This is a guest post by Robert, who lives in Calgary and works as a financial adviser. He is married, has three kids and plans to retire at age 35. Robert and his wife then plan to return to school and become teachers, eventually living and working overseas.
I recently met with a couple who are retired teachers. They are wonderful people, who both worked full-time to age 65, except the years the wife stayed home with her children. They now work part time with the education ministry about three months of the year. One of the benefits of being a teacher is a generous pension (in our local board). With two pensions, the couple has enough income in retirement for a very comfortable lifestyle. The additional income they earn pays for their frequent trips outside of the country.
Besides their pensions and earned income, this couple has a million dollars invested with us, plus other investment accounts. When we discussed the investment strategy that would be most appropriate, they explained that they don’t need the income from it, so they want to adopt a growth strategy. They’ll just grow it until the end of their lives, when it’ll pass to people who need it. I respect their decision, but it raised many questions in my mind.
Why did they work so long? They probably could have retired at least 10 years earlier, probably more. Between their pensions and the investment income they could have produced, they would have been able to support their current lifestyle at that point in time. Some people do it because they still have children at home. Some people really love their jobs that much (which wouldn’t surprise me of this couple). And some people just have a protestant work ethic where anything that seems like idleness is uncomfortable. But this couple is still working in retirement. When there are other teachers who are having trouble finding work, it seems unfair.
Why not enjoy it? Money is a means of trade, not a good. In itself, money has no value. It is only worth what it can be exchanged for. Having money is worthwhile if it provides the ability to live, eat, travel or purchase things. But if it is sitting unused, it is basically worthless. When it’s hidden under a mattress, it does no one any good. At least when it’s invested, it helps fund companies that operate in our economy. But as long the investor has no plans to spend it, it is of no value to them.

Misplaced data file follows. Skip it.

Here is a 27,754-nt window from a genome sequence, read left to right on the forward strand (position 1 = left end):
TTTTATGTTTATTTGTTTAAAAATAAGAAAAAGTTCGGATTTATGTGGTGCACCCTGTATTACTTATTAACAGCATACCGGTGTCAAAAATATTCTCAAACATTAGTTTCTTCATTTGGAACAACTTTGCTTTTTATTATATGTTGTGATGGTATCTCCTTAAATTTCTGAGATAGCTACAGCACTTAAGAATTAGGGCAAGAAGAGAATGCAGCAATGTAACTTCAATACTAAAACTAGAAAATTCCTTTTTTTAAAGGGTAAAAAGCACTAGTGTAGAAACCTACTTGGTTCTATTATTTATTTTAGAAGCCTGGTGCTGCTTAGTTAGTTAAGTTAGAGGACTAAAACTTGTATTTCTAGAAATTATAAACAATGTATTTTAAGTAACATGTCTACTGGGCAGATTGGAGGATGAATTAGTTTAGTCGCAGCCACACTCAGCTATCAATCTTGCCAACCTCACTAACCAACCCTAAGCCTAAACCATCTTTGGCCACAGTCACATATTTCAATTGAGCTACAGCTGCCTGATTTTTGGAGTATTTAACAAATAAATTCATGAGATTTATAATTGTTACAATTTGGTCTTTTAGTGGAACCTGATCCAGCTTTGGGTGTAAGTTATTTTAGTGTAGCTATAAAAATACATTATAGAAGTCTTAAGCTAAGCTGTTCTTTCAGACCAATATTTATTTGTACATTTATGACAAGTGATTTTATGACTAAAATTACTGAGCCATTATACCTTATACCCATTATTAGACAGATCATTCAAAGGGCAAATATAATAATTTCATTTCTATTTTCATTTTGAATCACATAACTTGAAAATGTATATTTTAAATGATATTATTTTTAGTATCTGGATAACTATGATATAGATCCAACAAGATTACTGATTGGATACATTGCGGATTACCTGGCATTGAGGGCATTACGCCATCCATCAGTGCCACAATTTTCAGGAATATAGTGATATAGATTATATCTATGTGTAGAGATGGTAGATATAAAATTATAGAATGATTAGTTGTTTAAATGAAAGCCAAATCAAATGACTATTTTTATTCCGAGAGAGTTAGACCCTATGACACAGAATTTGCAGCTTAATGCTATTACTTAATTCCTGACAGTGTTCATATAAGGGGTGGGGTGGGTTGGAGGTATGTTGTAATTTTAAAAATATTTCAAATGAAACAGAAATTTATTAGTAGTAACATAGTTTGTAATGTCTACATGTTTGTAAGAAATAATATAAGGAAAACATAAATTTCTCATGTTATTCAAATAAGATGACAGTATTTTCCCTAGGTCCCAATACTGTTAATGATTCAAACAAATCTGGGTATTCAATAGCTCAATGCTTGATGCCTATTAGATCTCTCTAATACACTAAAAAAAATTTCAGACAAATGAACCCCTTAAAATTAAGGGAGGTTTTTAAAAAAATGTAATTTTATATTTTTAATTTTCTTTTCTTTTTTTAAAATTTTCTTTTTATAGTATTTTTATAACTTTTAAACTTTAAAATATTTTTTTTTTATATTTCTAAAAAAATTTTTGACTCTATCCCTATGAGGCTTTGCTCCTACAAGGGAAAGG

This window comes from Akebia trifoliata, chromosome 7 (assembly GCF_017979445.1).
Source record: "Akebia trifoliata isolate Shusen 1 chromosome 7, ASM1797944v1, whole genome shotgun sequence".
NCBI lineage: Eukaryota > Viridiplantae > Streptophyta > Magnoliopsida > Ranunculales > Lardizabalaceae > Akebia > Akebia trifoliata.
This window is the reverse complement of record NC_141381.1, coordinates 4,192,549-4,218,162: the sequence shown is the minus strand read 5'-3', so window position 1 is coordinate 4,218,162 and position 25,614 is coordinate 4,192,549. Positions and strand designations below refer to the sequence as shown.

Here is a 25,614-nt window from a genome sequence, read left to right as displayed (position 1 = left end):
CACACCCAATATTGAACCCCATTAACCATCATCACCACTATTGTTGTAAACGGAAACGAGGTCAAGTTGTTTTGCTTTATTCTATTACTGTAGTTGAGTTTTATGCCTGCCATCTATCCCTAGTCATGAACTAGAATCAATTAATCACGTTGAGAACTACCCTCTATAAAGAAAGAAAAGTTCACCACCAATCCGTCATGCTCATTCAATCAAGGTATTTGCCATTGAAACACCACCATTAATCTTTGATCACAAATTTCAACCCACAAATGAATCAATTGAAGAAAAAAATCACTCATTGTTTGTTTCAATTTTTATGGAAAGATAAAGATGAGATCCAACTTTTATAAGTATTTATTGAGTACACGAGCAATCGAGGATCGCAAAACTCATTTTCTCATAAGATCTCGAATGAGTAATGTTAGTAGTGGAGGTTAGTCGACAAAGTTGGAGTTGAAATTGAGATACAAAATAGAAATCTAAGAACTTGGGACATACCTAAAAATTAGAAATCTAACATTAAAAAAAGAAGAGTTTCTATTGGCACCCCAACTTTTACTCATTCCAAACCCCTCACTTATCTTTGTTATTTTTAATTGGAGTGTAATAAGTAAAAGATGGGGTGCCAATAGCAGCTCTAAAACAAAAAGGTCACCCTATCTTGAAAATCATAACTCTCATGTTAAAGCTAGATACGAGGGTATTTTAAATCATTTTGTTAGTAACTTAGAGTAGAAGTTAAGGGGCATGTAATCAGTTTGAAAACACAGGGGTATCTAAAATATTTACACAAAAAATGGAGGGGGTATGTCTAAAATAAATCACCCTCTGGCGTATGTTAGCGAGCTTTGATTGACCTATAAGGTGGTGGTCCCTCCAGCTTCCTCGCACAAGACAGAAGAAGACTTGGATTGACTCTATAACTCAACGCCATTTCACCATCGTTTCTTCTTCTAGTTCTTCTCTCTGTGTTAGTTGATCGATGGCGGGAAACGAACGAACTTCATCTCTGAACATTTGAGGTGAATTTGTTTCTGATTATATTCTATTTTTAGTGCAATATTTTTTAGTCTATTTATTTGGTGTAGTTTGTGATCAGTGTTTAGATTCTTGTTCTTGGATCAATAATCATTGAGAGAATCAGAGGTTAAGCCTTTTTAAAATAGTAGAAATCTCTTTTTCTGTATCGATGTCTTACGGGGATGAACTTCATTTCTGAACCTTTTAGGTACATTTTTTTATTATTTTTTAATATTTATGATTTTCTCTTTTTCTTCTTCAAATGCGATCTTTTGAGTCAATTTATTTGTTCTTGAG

Maybe it’s a safety blanket. This couple isn’t old enough to have lived through the Great Depression, but they may still be influenced by it. By many accounts, people who lived through that period are very careful to not waste anything. They also realize that there’s no telling what could happen. (It would explain why they have investments through two brokerages.) At some point, however, it seems that a person must accept there are certain things, such as war, natural disasters and large-scale displacements, that can’t be protected against.
My last question is why they would wait until the end of their life to support causes they deem worthy? They could have spent it as they earned it or they could spend it now on their favourite causes. They would then receive recognition, if they want it, and they could see the impact they are having. They could maybe even learn how their money is used by different organizations and that may change their ideas of how they want to allocate their charitable gifts.
No matter how much we accumulate, we can always have more. There’s no natural limit to how much money we can amass. But in order to actually benefit from the money we have, we need to make us of it. Do you have a plan for your assets at the end of your life? Do you give or plan to give regularly before the end of your life?